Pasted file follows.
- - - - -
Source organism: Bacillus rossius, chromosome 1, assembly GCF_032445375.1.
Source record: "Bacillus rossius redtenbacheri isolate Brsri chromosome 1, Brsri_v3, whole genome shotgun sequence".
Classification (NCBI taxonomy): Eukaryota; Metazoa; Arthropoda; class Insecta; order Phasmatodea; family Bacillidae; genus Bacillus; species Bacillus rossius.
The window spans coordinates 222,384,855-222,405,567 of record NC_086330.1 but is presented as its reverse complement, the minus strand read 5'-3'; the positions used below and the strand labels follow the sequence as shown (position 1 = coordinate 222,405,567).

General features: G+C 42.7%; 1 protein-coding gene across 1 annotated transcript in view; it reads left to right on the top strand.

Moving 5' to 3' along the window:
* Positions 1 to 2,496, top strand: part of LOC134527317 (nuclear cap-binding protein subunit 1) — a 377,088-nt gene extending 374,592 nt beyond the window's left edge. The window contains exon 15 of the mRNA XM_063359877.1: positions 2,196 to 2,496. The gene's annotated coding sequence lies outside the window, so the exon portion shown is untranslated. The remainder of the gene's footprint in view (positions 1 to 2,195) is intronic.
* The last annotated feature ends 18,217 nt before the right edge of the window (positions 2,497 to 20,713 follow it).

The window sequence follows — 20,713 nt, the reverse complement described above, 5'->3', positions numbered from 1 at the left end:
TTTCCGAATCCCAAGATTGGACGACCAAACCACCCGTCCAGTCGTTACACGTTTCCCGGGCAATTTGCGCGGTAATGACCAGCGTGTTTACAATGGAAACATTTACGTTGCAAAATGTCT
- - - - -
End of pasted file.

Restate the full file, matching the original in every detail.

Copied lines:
Source organism: Bacillus rossius, chromosome 1, assembly GCF_032445375.1.
Source record: "Bacillus rossius redtenbacheri isolate Brsri chromosome 1, Brsri_v3, whole genome shotgun sequence".
Classification (NCBI taxonomy): Eukaryota; Metazoa; Arthropoda; class Insecta; order Phasmatodea; family Bacillidae; genus Bacillus; species Bacillus rossius.
The window spans coordinates 222,384,855-222,405,567 of record NC_086330.1 but is presented as its reverse complement, the minus strand read 5'-3'; the positions used below and the strand labels follow the sequence as shown (position 1 = coordinate 222,405,567).

General features: G+C 42.7%; 1 protein-coding gene across 1 annotated transcript in view; it reads left to right on the top strand.

Moving 5' to 3' along the window:
* Positions 1 to 2,496, top strand: part of LOC134527317 (nuclear cap-binding protein subunit 1) — a 377,088-nt gene extending 374,592 nt beyond the window's left edge. The window contains exon 15 of the mRNA XM_063359877.1: positions 2,196 to 2,496. The gene's annotated coding sequence lies outside the window, so the exon portion shown is untranslated. The remainder of the gene's footprint in view (positions 1 to 2,195) is intronic.
* The last annotated feature ends 18,217 nt before the right edge of the window (positions 2,497 to 20,713 follow it).

The window sequence follows — 20,713 nt, the reverse complement described above, 5'->3', positions numbered from 1 at the left end:
TTTCCGAATCCCAAGATTGGACGACCAAACCACCCGTCCAGTCGTTACACGTTTCCCGGGCAATTTGCGCGGTAATGACCAGCGTGTTTACAATGGAAACATTTACGTTGCAAAATGTCT